Gas welding processes are a group of welding processes in which a weld is made by heating with a gas flame or flares. Pressure and/or filler metal may or may not be used. Also referred to as oxyfuel gas welding, the term gas welding is used to describe any welding process that uses a fuel gas combined with oxygen, or in rare cases, with air, to produce a flame having sufficient energy to melt the base metal. The fuel gas and oxygen are mixed in the proper proportions in a chamber, which is generally a part of the welding tip assembly. The torch is designed to give the welder complete control of the welding flare, allowing the welder to regulate the melting of the base metal and the filler metal. The molten metal from the plate edges and the filler metal intermix in a common molten pool and join upon cooling to form one continuous piece. Manual welding methods are generally used.Acetylene was originally used as the fuel gas in oxyfuel gas welding, but other gases, such as MAPP gas, have also been used. The flames must provide high localized energy to produce and sustain a molten pool. The flames can also supply a protective reducing atmosphere over the molten metal pool which is maintained during welding. Hydrocarbon fuel gases such as propane, butane, and natural gas are not suitable for welding ferrous materials because the heat output of the primary flame is too low for concentrated heat transfer, or the flame atmosphere is too oxidizing. Gas welding processes are outlined below.
Pressure Gas Welding. In this process, a weld is made simultaneously over the entire area of abutting surfaces with gas flames obtained from the combustion of a fuel gas with oxygen and the application of pressure. No filler metal is used. Acetylene is normally used as a fuel gas in pressure gas welding. Pressure gas welding has limited uses because of its low flame temperature, but is extensively used for welding lead.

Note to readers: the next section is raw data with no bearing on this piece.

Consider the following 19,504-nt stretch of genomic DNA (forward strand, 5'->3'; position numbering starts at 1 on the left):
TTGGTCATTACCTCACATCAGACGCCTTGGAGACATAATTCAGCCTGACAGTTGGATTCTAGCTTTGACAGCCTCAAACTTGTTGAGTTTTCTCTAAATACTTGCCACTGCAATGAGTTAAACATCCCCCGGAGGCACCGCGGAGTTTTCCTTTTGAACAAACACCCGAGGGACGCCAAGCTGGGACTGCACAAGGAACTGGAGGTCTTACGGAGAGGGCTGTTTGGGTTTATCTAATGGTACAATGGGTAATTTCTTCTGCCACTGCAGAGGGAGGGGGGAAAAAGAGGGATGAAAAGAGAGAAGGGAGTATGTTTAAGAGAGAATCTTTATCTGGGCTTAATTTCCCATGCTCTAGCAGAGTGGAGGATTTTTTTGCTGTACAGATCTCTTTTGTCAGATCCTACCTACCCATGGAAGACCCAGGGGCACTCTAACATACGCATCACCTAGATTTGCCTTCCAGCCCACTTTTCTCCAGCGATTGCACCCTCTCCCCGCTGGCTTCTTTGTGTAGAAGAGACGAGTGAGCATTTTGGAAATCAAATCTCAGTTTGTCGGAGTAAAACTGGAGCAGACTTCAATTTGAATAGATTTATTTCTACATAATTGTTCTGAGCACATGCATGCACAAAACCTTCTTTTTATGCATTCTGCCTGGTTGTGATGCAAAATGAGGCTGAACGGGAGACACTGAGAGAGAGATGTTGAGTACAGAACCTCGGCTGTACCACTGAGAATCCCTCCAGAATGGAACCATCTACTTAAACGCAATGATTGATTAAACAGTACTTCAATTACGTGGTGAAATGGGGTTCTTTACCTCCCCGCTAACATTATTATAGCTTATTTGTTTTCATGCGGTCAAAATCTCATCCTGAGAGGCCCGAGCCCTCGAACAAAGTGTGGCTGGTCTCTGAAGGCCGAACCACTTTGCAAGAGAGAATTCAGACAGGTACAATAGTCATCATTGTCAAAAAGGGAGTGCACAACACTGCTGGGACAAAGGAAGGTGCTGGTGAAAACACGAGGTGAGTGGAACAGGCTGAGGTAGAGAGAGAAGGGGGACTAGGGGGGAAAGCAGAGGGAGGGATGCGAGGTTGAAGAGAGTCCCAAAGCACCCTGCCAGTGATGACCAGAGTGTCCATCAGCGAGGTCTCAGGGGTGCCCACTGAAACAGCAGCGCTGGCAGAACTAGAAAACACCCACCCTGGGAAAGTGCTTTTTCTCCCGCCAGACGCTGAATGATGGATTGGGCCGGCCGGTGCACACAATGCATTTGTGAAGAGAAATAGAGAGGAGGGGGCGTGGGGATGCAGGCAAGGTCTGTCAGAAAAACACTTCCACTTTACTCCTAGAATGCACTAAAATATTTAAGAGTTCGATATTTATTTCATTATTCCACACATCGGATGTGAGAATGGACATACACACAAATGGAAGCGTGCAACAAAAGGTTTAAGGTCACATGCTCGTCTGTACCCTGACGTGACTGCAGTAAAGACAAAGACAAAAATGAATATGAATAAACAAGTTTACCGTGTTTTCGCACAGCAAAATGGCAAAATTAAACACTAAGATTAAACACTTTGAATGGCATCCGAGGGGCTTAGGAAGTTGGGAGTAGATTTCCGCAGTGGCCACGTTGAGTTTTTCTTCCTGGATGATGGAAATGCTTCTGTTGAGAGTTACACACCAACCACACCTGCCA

Oxy-Hydrogen Welding. In this process, heat is obtained from the combustion of hydrogen with oxygen. No pressure is used, and filler metal may or may not be used. Hydrogen has a maximum flame temperature of 4820°F (2660°C), but has limited use in oxyfuel gas welding because of its colorless flare, which makes adjustment of the hydrogen-oxygen ratio difficult. This process is used primarily for welding low melting point metals such as lead, light gage sections, and small parts.
Air-Acetylene Welding. In this process, heat is obtained from the combustion of acetylene with air. No pressure is used, and filler metal may or may not be used. This process is used extensively for soldering and brazing of copper pipe.
Oxy-Acetylene Welding. In this process, heat is obtained from the combustion of acetylene with oxygen. Pressure and/or filler metal may or may not be used. This process produces the hottest flame and is currently the most widely used fuel for gas welding.
Gas Welding with MAPP Gas. Standard acetylene gages, torches, and welding tips usually work well with MAPP gas. A neutral MAPP gas flame has a primary cone about 1 1/2 to 2 times as long as the primary acetylene flame. A MAPP gas carburizing flame will look similar to a carburizing acetylene flame will look like the short, intense blue flame of the neutral flame acetylene flame. The neutral MAPP gas flame is a very deep blue.
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